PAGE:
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Star Trak: November 2020

For immediate release: November 1, 2020

BLOOMINGTON, Ind. -- Mars will be a superb sight high in the east an hour after sunset at the start of November. Earth is leaving Mars behind after the two were closest last month, and the Red Planet will decrease in apparent brightness as a result. But November will still be a fine time to observe red-orange Mars. It will be highest soon after 10 p.m. early in the month and around 8:30 p.m. as the month ends for observers at mid-northern latitudes.

Jupiter and Saturn will continue their striking pairing in the southern sky during November. The best time to begin viewing them will be as soon as the sky darkens after sunset, when they will be highest in the south. Their separation will decrease from 5 degrees to 2 degrees as the month progresses. Jupiter will still be brighter than Saturn, but it will dim somewhat as the month advances. Glowing yellow Saturn will hold steady in brightness. Saturn's ring system will be tilted 22 degrees to our line of sight.

Venus will be high in the east-southeast during November morning twilight. The brilliant white planet will appear above the eastern horizon soon after 4 a.m. local time, almost three hours before the sun. On Nov. 15 Venus will be 4 degrees north of Spica, the brightest star in the constellation Virgo.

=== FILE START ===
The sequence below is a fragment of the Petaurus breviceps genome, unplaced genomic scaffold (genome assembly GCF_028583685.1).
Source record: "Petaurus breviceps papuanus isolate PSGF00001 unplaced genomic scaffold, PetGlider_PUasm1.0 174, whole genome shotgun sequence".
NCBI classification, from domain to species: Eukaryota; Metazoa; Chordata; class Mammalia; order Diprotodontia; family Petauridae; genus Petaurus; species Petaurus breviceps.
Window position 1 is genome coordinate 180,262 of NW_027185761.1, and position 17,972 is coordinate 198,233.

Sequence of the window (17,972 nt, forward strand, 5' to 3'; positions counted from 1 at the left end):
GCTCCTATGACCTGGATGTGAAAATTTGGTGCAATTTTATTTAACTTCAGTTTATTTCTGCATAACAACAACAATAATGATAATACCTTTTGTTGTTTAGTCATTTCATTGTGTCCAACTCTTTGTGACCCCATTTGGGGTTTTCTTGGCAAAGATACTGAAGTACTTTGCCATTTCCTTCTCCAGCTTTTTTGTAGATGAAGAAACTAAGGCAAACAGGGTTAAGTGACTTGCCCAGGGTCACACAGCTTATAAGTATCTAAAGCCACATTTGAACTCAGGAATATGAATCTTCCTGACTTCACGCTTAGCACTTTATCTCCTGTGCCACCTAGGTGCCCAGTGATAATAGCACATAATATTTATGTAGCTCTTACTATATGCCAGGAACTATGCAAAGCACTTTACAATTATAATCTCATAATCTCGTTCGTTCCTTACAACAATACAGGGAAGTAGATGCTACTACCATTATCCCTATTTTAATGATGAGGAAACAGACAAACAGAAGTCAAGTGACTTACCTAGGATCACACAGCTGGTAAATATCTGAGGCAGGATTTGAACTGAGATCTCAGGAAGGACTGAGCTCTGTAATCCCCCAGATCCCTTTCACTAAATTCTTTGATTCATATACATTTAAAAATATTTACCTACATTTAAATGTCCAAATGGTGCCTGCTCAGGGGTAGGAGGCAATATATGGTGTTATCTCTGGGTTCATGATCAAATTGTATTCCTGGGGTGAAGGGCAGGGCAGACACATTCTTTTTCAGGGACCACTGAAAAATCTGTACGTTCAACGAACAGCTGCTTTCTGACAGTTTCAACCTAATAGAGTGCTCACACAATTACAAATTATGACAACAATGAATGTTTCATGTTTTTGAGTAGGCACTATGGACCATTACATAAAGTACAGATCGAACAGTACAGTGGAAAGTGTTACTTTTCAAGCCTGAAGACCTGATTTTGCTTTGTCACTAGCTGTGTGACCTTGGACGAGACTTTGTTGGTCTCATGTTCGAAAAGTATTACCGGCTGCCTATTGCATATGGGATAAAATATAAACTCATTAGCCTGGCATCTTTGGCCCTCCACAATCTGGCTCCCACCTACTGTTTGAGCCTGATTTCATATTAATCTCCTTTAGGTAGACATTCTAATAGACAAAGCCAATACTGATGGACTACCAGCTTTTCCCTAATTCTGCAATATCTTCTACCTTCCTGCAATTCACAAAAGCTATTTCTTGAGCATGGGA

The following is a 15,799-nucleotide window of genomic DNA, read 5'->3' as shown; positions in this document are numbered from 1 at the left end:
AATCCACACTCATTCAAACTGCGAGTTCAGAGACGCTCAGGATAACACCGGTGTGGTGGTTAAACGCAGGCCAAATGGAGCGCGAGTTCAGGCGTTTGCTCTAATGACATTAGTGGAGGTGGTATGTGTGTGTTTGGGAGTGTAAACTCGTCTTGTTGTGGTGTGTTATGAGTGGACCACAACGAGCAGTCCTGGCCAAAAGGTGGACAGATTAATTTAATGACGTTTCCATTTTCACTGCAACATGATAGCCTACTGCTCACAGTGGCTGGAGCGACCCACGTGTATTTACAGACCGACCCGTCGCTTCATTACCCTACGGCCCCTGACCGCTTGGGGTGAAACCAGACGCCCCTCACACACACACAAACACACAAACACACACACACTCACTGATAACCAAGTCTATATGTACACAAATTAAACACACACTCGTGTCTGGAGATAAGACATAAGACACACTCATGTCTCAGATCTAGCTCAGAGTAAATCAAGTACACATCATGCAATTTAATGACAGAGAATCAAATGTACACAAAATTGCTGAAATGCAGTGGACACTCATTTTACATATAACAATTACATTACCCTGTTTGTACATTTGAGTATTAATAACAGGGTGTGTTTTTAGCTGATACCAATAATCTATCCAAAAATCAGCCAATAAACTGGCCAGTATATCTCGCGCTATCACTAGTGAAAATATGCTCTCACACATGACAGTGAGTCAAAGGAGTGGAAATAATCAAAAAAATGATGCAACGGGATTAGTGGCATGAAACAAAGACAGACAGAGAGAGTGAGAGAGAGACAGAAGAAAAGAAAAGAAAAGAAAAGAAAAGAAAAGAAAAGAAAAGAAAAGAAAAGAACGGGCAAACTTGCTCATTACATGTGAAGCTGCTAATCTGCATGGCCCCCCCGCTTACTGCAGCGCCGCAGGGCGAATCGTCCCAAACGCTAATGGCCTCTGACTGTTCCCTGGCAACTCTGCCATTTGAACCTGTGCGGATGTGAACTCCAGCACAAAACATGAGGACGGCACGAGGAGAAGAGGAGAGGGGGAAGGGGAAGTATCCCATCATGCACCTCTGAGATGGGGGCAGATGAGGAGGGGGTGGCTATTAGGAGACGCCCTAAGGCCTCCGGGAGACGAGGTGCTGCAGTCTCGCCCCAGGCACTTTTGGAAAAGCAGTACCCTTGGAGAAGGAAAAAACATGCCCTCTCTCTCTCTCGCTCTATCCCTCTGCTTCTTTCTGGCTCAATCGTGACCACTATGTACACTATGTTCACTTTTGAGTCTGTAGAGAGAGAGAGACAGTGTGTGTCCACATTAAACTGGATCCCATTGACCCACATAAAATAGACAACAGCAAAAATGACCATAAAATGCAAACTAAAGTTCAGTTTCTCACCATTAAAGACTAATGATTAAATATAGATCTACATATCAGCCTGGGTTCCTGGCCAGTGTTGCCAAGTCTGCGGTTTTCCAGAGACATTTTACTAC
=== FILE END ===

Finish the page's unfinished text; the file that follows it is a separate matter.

Mercury will be visible for the entire month. On Nov. 2 it will rise well over an hour before the sun. Look for the small planet that morning 4 degrees to the left (east) of Spica in the east-southeast. On Nov. 10 Mercury will be at greatest elongation from the sun and visible more than 90 minutes before sunrise. At month's end it will still rise almost an hour before the sun. Mercury, Venus, and Spica will form a lovely triangle in the east-southeastern sky Nov. 12-14.

Meteor shower

The annual Leonid meteor shower will be active between Nov. 6 and Nov. 30, peaking on the morning of Nov. 17. The moon will be out of the sky then, and the maximum rate may be as many as 15 meteors per hour before the start of morning twilight. The shower's radiant, the point from which the meteors appear to come, will be in the constellation Leo. The bright star Regulus is part of Leo and can serve as a marker for the radiant. The farther sickle-shaped Leo climbs above the southeastern horizon, the more meteors there will be all over the sky.

The Leonid meteors are caused by streams of dust particles from Comet Tempel-Tuttle. They strike Earth's atmosphere at 44 miles per second, the fastest of any meteors, so they produce more fireballs than most showers. More information about meteor showers is available from the American Meteor Society at https://www.amsmeteors.org/meteor-showers/.

Moon phases

The moon will be at third quarter on Nov. 8, new on Nov. 15, at first quarter on Nov. 22, and full on Nov. 30.

Author: Hal Kibbey Email: hkibbey [at] gmail.com

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